Early death still 'a major health issue'
Published 25/11/2001 | 00:11
Without changes in our lifestyle, there will be many avoidable deaths, says National Health Strategy
PREMATURE death remains a "major public health issue" in Ireland today, the Government's new National Health Strategy will say. Many deaths caused by cancer, circulatory diseases and injury are preventable, it will state.
If the trends in smoking, alcohol consumption, diet and lifestyle are not reversed, there will continue to be "many avoidable deaths."
The long-awaited strategy, the summary of which has been leaked to the Sunday Independent, will be unveiled by the Government tomorrow.
In a chapter called 'Understanding our health', the strategy reveals that life expectancy is:
* increasing in Ireland, but not as fast as in Europe;
* poorer for males than females;
* only showing "modest improvement" for older people.
The strategy also says that the gap in life expectancy between Ireland and Europe is widening.
It discusses the relationship between health and socio-economic status in Ireland. "This is an important consideration in addressing the overall health of the population." It adds that effective action in relation to this issue will "require an inter-sectoral approach".
The strategy states that there is "increasing evidence" that the system does not have the capacity to meet demand.
Additional investment across the system will be necessary. Furthermore, a "reorientation" of existing services is proposed.
The health system also needs to be "reformed and developed". Frameworks for change include strengthening primary care, reforming acute hospitals, funding, developing human resources, organisational reform and developing health information.
Primary care, it says, must become the "central focus" of the health system. To do this, a "new comprehensive model of primary care, based on close teamwork between health professionals", is proposed.
There will be "close co-ordination and integration" between primary and hospital services and a task force will be set up to oversee the phased implementation of the model over the lifetime of the Health Strategy.
The present centrally funded tax-based system of funding, complemented by private health insurance, will be retained; capital and revenue funding will be increased; and a "clear evidence-based methodology" for funding, linked to "strategic objectives", will create "positive incentives" to improve access and increase levels of services.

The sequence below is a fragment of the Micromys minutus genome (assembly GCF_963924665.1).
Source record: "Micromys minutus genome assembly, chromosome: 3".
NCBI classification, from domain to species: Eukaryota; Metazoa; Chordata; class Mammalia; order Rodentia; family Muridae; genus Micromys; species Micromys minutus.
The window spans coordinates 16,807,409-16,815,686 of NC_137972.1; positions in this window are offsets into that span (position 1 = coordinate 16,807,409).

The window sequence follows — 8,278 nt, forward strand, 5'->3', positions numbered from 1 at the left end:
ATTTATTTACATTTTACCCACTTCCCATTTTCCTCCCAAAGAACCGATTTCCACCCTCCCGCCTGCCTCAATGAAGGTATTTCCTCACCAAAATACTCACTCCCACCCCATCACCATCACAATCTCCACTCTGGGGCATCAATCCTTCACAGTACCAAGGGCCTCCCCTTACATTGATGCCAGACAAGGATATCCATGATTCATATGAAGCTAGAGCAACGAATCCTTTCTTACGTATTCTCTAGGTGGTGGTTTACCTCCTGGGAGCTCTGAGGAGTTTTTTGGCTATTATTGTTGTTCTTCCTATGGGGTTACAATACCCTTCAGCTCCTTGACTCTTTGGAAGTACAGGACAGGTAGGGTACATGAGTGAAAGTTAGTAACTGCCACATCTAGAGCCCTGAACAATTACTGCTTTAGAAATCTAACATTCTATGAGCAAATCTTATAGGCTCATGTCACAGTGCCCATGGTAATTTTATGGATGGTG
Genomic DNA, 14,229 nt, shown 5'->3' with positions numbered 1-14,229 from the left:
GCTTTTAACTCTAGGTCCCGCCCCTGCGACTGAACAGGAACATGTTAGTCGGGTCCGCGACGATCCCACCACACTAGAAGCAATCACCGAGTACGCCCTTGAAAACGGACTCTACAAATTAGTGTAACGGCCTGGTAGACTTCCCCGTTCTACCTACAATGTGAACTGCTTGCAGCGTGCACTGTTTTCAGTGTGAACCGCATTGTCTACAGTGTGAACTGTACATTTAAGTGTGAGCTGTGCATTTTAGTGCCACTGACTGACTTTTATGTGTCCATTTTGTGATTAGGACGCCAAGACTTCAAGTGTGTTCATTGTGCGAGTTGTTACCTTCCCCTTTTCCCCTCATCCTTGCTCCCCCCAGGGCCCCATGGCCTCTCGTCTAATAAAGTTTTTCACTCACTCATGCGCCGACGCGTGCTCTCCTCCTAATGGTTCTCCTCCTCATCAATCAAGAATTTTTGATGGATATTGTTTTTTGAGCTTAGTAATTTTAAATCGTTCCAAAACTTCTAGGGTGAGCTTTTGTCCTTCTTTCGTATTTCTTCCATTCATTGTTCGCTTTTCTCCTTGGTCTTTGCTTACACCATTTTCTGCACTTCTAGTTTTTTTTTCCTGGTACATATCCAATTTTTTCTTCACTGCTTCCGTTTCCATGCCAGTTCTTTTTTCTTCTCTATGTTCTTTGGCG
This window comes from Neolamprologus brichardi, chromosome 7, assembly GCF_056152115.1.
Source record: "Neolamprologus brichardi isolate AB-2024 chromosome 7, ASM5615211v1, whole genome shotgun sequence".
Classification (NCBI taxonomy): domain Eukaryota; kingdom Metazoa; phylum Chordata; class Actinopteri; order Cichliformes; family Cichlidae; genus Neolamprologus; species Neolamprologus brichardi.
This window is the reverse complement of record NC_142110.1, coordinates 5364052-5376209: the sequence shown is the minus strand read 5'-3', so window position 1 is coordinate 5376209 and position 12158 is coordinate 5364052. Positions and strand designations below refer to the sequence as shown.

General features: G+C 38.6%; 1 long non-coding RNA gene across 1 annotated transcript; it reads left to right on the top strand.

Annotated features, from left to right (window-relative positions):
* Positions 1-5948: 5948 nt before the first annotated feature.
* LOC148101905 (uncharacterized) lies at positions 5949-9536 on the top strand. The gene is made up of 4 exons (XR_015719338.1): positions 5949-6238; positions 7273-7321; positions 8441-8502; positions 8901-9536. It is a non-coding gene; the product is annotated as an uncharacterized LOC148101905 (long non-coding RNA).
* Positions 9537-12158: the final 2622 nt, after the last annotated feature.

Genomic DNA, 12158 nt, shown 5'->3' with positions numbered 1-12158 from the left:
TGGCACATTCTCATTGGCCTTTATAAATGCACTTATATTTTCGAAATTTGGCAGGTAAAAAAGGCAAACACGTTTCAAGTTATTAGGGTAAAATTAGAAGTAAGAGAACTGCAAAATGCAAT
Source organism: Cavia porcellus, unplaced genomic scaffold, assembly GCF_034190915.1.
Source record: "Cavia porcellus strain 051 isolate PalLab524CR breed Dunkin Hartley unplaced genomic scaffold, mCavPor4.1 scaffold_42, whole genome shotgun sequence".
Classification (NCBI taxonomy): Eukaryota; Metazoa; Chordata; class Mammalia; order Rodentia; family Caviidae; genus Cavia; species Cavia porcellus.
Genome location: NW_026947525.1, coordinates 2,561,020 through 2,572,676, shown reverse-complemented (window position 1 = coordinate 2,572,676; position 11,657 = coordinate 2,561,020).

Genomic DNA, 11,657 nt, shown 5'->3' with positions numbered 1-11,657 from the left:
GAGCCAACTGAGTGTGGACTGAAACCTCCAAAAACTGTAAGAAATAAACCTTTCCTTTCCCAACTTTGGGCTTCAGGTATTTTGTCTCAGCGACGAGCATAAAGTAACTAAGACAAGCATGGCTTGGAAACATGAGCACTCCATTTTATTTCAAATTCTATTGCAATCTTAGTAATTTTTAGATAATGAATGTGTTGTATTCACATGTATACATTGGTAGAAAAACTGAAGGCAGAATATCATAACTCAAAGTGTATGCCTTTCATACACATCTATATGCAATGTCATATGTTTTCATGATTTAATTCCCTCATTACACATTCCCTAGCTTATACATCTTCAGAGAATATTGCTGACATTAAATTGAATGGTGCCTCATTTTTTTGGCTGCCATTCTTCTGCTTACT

In relation to human resources, the strategy says that the Government has asked the National Centre for Partnership and Performance to work closely with government departments, state agencies, employees, unions and staff to "promote organisation change in a way that will improve the delivery of services".
A framework for organisation reform is "aimed at providing a responsive, adaptable health system which meets the needs of the population effectively and at affordable cost".
It states that it is important to develop a "single integrated system" rather than one which varies between the approaches taken in individual health board areas. This requires more co-ordination between health boards, particularly in planning and service delivery.
On organisation reform, the strategy states that the Department of Health and Children will be restructured; health boards will focus on a programme of change management; an Independent Health and Information Quality Authority will be set up; a comprehensive independent audit of the structures and functions of the health system will take place to determine the scope for rationalisation of bodies and to improve governance.
The approach to the implementation of the health strategy will make explicit the responsibilities and tasks of relevant sectors, organisations and key individuals.
It will also have "clear political leadership"; reflect the "valid expectations" of users, voluntary and community interests and staff to be involved in reshaping the health system and allow for "responsive innovation, locally clarified priorities and need".
In addition to implementation, under the new strategy, a system to monitor progress and systematically evaluate the quality and effectiveness of services being delivered will be put in place.